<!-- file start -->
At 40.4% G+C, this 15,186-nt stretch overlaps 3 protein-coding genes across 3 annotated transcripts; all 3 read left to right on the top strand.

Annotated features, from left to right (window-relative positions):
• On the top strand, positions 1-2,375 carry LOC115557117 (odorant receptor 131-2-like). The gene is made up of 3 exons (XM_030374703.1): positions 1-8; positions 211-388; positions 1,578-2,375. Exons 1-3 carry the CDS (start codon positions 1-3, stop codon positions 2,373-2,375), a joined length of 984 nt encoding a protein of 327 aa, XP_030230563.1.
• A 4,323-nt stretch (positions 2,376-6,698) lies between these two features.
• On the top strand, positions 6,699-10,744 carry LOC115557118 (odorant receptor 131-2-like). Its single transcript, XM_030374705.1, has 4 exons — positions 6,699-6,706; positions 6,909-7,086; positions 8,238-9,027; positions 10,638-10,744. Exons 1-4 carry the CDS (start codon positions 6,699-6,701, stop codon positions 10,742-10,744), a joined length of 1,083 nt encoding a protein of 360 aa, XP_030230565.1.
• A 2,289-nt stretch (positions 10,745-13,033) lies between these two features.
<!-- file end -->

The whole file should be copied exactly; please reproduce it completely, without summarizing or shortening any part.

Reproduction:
At 40.4% G+C, this 15,186-nt stretch overlaps 3 protein-coding genes across 3 annotated transcripts; all 3 read left to right on the top strand.

Annotated features, from left to right (window-relative positions):
• On the top strand, positions 1-2,375 carry LOC115557117 (odorant receptor 131-2-like). The gene is made up of 3 exons (XM_030374703.1): positions 1-8; positions 211-388; positions 1,578-2,375. Exons 1-3 carry the CDS (start codon positions 1-3, stop codon positions 2,373-2,375), a joined length of 984 nt encoding a protein of 327 aa, XP_030230563.1.
• A 4,323-nt stretch (positions 2,376-6,698) lies between these two features.
• On the top strand, positions 6,699-10,744 carry LOC115557118 (odorant receptor 131-2-like). Its single transcript, XM_030374705.1, has 4 exons — positions 6,699-6,706; positions 6,909-7,086; positions 8,238-9,027; positions 10,638-10,744. Exons 1-4 carry the CDS (start codon positions 6,699-6,701, stop codon positions 10,742-10,744), a joined length of 1,083 nt encoding a protein of 360 aa, XP_030230565.1.
• A 2,289-nt stretch (positions 10,745-13,033) lies between these two features.